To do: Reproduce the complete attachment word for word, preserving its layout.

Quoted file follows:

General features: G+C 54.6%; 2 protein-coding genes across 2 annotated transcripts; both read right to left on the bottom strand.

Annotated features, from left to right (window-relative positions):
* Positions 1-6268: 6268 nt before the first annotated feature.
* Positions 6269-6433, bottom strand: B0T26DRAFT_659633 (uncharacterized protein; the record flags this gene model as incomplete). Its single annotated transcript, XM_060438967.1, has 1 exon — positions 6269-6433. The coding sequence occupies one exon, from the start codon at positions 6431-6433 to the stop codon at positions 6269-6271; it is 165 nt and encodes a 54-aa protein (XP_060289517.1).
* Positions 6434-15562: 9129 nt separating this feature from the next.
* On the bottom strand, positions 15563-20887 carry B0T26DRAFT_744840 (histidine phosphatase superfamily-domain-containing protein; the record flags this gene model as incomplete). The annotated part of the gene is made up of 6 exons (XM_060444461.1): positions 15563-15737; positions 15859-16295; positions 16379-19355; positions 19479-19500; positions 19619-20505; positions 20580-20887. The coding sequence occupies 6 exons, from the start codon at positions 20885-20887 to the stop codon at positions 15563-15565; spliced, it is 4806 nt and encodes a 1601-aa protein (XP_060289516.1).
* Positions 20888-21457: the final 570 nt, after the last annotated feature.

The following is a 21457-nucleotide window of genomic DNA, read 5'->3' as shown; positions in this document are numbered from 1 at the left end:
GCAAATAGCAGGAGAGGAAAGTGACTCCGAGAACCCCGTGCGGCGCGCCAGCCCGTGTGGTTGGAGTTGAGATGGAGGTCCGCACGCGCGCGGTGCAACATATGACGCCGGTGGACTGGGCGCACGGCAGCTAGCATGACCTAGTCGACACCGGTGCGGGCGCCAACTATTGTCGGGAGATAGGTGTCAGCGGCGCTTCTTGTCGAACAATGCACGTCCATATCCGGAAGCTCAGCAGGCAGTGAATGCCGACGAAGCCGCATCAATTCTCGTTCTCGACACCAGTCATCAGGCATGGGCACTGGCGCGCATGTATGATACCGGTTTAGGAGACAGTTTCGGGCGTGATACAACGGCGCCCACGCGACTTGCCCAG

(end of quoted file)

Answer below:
General features: G+C 54.6%; 2 protein-coding genes across 2 annotated transcripts; both read right to left on the bottom strand.

Annotated features, from left to right (window-relative positions):
* Positions 1-6268: 6268 nt before the first annotated feature.
* Positions 6269-6433, bottom strand: B0T26DRAFT_659633 (uncharacterized protein; the record flags this gene model as incomplete). Its single annotated transcript, XM_060438967.1, has 1 exon — positions 6269-6433. The coding sequence occupies one exon, from the start codon at positions 6431-6433 to the stop codon at positions 6269-6271; it is 165 nt and encodes a 54-aa protein (XP_060289517.1).
* Positions 6434-15562: 9129 nt separating this feature from the next.
* On the bottom strand, positions 15563-20887 carry B0T26DRAFT_744840 (histidine phosphatase superfamily-domain-containing protein; the record flags this gene model as incomplete). The annotated part of the gene is made up of 6 exons (XM_060444461.1): positions 15563-15737; positions 15859-16295; positions 16379-19355; positions 19479-19500; positions 19619-20505; positions 20580-20887. The coding sequence occupies 6 exons, from the start codon at positions 20885-20887 to the stop codon at positions 15563-15565; spliced, it is 4806 nt and encodes a 1601-aa protein (XP_060289516.1).
* Positions 20888-21457: the final 570 nt, after the last annotated feature.

The following is a 21457-nucleotide window of genomic DNA, read 5'->3' as shown; positions in this document are numbered from 1 at the left end:
GCAAATAGCAGGAGAGGAAAGTGACTCCGAGAACCCCGTGCGGCGCGCCAGCCCGTGTGGTTGGAGTTGAGATGGAGGTCCGCACGCGCGCGGTGCAACATATGACGCCGGTGGACTGGGCGCACGGCAGCTAGCATGACCTAGTCGACACCGGTGCGGGCGCCAACTATTGTCGGGAGATAGGTGTCAGCGGCGCTTCTTGTCGAACAATGCACGTCCATATCCGGAAGCTCAGCAGGCAGTGAATGCCGACGAAGCCGCATCAATTCTCGTTCTCGACACCAGTCATCAGGCATGGGCACTGGCGCGCATGTATGATACCGGTTTAGGAGACAGTTTCGGGCGTGATACAACGGCGCCCACGCGACTTGCCCAG